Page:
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OPINION: What does ‘support’ really mean?

September 4, 2020

This piece represents the opinion of the author .
Dalia Tabachnik

Just because I am the captain of my team and the leader of the Athletes of Color Coalition (AoCC), that does not guarantee that my team is exempt from problems surrounding race. While these problems have become more visible now, they are not new experiences. I came into this team being the only Black player, and in my three years on the team, only one other Black recruit has visited Bowdoin. Being the only Black player has made me feel like I stick out like a sore thumb. On top of that, the fact that there are no other Black recruits visiting has made me feel like my presence on this team is as rare as winning the lottery. The more I feel this way, the more I have convinced myself that I only made it to Bowdoin because my uncle went here.

To make matters worse, when I was a sophomore, a teammate called me the N-word at a team gathering. Although it was supposedly in a friendly manner, no one understood or came to my support when I was visibly upset. Because no one felt the need to address it, I had to take it upon myself as the only Black person in the entire team house to inform them that using the N-word in any form is unacceptable. Even after this encounter, there was no follow-up discussion about the N-word or other derogatory terms that our team frequently used.

A few weeks later, our team hosted a group of middle school boys from the Harlem Lacrosse Organization. This organization aims to empower students of color in inner cities through lacrosse and academic support. For many of these kids, it was their first time away from home, and even more specifically, their first time ever experiencing a private, predominantly-white college. This was the equivalent to a fairytale for these kids. Despite the opportunity to inspire and empower them, one of my teammates felt it was appropriate to call these 13-year-old Black kids “hoodlums.” I was completely stunned. At this point, I could not believe this was what I was hearing from the players that were recruited alongside me. Since starting lacrosse in third grade, I have always been the only Black player on my team. Never in those years did a teammate make me feel uncomfortable because of my race. This was so new to me, and I had no idea what to do. Immediately, my first two options were to quit or transfer.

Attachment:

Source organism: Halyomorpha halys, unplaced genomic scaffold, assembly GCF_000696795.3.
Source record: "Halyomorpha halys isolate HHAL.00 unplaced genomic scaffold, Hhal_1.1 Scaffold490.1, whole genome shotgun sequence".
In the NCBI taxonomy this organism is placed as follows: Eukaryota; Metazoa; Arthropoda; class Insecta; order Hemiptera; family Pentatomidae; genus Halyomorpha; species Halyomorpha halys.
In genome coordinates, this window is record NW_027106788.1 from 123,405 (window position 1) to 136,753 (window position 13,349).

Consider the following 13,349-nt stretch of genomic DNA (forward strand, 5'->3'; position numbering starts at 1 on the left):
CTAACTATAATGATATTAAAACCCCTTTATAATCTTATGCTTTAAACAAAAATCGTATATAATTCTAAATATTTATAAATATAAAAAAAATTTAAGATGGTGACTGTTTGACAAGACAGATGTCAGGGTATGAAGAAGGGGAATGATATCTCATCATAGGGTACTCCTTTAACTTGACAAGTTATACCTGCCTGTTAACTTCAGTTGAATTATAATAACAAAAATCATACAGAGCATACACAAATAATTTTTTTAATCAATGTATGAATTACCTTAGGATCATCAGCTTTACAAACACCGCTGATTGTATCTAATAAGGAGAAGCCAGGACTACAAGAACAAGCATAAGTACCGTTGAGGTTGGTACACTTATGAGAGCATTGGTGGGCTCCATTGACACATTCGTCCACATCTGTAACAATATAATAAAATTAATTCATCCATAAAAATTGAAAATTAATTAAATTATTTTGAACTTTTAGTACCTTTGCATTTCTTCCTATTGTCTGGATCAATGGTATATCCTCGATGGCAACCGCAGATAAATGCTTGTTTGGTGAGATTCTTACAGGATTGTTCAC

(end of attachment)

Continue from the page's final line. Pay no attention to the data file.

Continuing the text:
There are two very clear reasons why I stayed at Bowdoin. One is my parents. They told me that I could not take the easy way out and give up. They also told me to not let the ignorance of others dictate my success or deter my faith. That piece of advice told me that I had to stay and speak up against what was wrong.

The other reason is the Bowdoin Athletes of Color Coalition. The members of this coalition are why I’m still proud to call myself a Polar Bear and remain hopeful that Bowdoin will improve matters on race. Their constant support for one another and their mission to reform the lack of diversity is truly my pride and joy of still being at Bowdoin. I would not be at this school if AoCC did not exist.

As a rising senior on the team, the feeling of isolation has persisted. My first-year self never would have thought that I would remain this isolated from the team. Ascending through the leadership ranks of the team and becoming a senior captain gave me the illusion that people supported me. However, it is now clear that many members of my team value my athletic contribution and not my identity as a Black male. Even after the athletic department’s emphasis on engaging in team-wide discussions and education on race, our team has failed to rise to the occasion. Throughout the summer, we have only come together twice as a team to speak about race and issues of inclusion. When I raised the question about when our next talk would be and how the team would ensure that this is a consistent priority, I was told that talks are being strategically planned to not “overburden guys.” In response to my concerns, my team has made it clear that merely having a conversation about race is a “burden.” But have they ever imagined actually living as a person of color? As a Black male, I cannot choose when I do and do not engage with race. So, when you talk about not overburdening guys, please consider how I feel and recognize you have the privilege of choosing when conversations about racial disparities can be your priority.

Teammates and coaches can no longer claim to be allies just because we share the same Bowdoin uniform. They must strive to show that same support and allyship even if we are not on the same teams. This requires living a lifestyle that includes actions and behaviors that truly make people feel your support. I speak for most athletes of color when I say that it is clear that regardless of whether we are a captain or the newest member of the team, we do not feel the support of our teammates or coaches.

Enough is enough.

Kendall Rogers is a member of the Class of 2021.


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